Football League academies treat players like ‘just a name on the team-sheet’ as Matlock Town Academy strikes a perfect balance for player development.
Jack Bradley, goalkeeper for Matlock Town ADS and Royals says of the academy’s competitiveness: “All the lads push each other. They don’t look to replace you as quick.” This contrasts with his stints in Chesterfield academy, as he continues: “You’re not just another name on the team-sheet, you’re actually a player to them. They want to improve you and you matter to them. I think that helps massively.”
Since joining the Blues, Bradley hasn’t looked back. “After I was at home at Matlock I didn’t even think about going back to Chesterfield.”
Recently announced Matlock Town Academy captain Harry Wood said on football league academies: “Everyone is very competitive. There is a lot of pressure on you to get a contract, everyone is trying to get the edge on you.”
Academies also focus too stringently on physical attributes instead of technical abilities. This is indicative of English football’s more physical style of play compared to more technical leagues such as Italy or Spain and players in English academies getting picked to reflect this.
Bradley was aged 11 when he was told he was ‘too short’ and was released from Chesterfield F.C. He said: “I didn’t realise at the time how much (being released) can affect other lads.” Bradley was displeased with the ambiguity of the situation: “I think clubs look for an excuse. They didn’t have a real reason why” (he was released). I’d rather them tell me honestly, and tell the player that they have no chance straight away.”
Wood also spoke of a similar situation. Wood said: “I was told I wasn’t tall enough or big enough at the time. I’m bigger now. Academies should give people more time, but they don’t have the time to watch people progress.” He continued: “I think it was unfair for it (the decision to be released) to be based on physical attributes.”
On Matlock’s relaxed environment, another Blues player Aaron Hill says: “I think its relaxed. But not in the sense of lackadaisical. It’s more like a family. They give you chances, and you can move on if you’re good enough. There’s not much pressure on you.”
Further highlighting that a calmer environment doesn’t necessarily mean less quality, academy manager Jamie Yates said on being complementary to an advantage: “Absolutely it does come naturally, (to focus on being positive) we try and give them that extra push to perform in training and in games. Very rare I will be negative.”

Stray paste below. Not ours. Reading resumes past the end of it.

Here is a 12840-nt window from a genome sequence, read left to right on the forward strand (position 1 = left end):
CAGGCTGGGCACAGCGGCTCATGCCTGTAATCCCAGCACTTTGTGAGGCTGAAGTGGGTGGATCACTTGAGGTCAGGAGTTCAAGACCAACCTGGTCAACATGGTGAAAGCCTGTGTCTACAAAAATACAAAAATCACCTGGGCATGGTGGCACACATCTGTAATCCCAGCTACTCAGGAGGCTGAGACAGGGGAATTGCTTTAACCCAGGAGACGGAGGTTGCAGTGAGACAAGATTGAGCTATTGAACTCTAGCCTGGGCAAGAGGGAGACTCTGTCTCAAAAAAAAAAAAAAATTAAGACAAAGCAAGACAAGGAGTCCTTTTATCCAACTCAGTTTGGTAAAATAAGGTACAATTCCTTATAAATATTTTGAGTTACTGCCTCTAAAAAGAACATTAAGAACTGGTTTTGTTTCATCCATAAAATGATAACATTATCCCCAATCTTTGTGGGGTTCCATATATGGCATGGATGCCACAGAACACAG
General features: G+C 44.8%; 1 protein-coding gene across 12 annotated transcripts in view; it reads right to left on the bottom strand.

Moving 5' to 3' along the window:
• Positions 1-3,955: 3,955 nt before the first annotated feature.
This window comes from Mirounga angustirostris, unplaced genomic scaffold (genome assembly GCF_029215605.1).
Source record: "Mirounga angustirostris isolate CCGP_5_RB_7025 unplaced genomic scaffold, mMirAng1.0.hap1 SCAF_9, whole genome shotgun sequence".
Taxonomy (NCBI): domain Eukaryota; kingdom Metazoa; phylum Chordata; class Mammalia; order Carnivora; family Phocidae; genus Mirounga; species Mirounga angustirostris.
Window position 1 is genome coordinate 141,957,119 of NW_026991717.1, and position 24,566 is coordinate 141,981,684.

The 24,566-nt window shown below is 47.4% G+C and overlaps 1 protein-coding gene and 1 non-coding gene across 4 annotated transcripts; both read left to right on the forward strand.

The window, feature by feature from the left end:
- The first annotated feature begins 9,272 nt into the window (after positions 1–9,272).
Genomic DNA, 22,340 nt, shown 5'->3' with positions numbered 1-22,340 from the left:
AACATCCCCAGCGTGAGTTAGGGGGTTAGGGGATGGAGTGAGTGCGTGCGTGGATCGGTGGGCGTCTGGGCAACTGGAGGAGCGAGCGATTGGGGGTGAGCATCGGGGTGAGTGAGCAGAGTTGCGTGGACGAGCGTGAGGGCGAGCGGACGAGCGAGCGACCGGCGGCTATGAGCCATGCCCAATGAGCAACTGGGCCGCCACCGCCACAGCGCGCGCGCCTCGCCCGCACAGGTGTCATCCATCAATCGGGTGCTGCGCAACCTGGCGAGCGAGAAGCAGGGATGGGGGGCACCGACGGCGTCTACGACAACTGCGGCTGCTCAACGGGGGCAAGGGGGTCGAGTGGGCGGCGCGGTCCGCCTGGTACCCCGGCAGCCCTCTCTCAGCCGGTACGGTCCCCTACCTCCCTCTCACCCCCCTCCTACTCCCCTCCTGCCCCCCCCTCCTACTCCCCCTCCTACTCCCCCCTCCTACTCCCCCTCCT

Yates continued: “‘We understand the needs of the player at that level. Some academies don’t see that, they see the player as a number and we don’t – we see them as a person and we want to make sure at the end of those two years we get the maximum we can out of that player.”
Matlock Developmental Manager Justin Tellus says: “Sometimes it’s hard for these young lads when they are released by league clubs.”
Tellus says he cares about more than just the football with the young men he encounters: “What happens to our lads when they finish is very important to us.” He continued: “We want these young men to learn. We try and get our lads working in not just football but also education. They are currently studying a BTEC Level 3 but we are in conjunction with a university about studying a sports science degree and also sports management.”
Such a philosophy undoubtedly attempts to better the person, a more well-rounded individual with a diversified skillset can also lead to a player being more focused and effective on the pitch too.
Unsurprisingly this approach has lead to an improvement in performance and things are on the rise at Matlock Town academy; they are currently fifth in the Evo Stik NPL Premier League as the MTFC Academy Blues sit pretty at the top of the table.